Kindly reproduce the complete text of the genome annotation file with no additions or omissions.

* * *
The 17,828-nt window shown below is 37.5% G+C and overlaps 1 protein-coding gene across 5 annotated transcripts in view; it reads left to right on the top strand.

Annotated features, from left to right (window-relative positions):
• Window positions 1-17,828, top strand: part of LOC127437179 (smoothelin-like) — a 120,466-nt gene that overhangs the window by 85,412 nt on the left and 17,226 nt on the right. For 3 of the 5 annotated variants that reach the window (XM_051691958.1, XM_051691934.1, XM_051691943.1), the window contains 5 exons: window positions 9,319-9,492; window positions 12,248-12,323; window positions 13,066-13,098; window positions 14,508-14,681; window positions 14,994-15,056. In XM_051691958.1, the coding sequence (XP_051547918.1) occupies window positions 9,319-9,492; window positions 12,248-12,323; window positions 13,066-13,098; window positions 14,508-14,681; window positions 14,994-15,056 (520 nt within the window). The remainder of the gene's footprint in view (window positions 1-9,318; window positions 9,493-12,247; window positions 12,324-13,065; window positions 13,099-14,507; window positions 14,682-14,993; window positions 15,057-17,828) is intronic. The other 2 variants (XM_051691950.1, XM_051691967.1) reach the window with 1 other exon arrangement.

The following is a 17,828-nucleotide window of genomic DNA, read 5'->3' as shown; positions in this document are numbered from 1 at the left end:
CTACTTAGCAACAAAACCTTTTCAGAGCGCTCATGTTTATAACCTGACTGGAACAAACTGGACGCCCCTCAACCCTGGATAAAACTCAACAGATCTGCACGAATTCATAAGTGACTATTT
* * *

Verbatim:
The 17,828-nt window shown below is 37.5% G+C and overlaps 1 protein-coding gene across 5 annotated transcripts in view; it reads left to right on the top strand.

Annotated features, from left to right (window-relative positions):
• Window positions 1-17,828, top strand: part of LOC127437179 (smoothelin-like) — a 120,466-nt gene that overhangs the window by 85,412 nt on the left and 17,226 nt on the right. For 3 of the 5 annotated variants that reach the window (XM_051691958.1, XM_051691934.1, XM_051691943.1), the window contains 5 exons: window positions 9,319-9,492; window positions 12,248-12,323; window positions 13,066-13,098; window positions 14,508-14,681; window positions 14,994-15,056. In XM_051691958.1, the coding sequence (XP_051547918.1) occupies window positions 9,319-9,492; window positions 12,248-12,323; window positions 13,066-13,098; window positions 14,508-14,681; window positions 14,994-15,056 (520 nt within the window). The remainder of the gene's footprint in view (window positions 1-9,318; window positions 9,493-12,247; window positions 12,324-13,065; window positions 13,099-14,507; window positions 14,682-14,993; window positions 15,057-17,828) is intronic. The other 2 variants (XM_051691950.1, XM_051691967.1) reach the window with 1 other exon arrangement.

The following is a 17,828-nucleotide window of genomic DNA, read 5'->3' as shown; positions in this document are numbered from 1 at the left end:
CTACTTAGCAACAAAACCTTTTCAGAGCGCTCATGTTTATAACCTGACTGGAACAAACTGGACGCCCCTCAACCCTGGATAAAACTCAACAGATCTGCACGAATTCATAAGTGACTATTT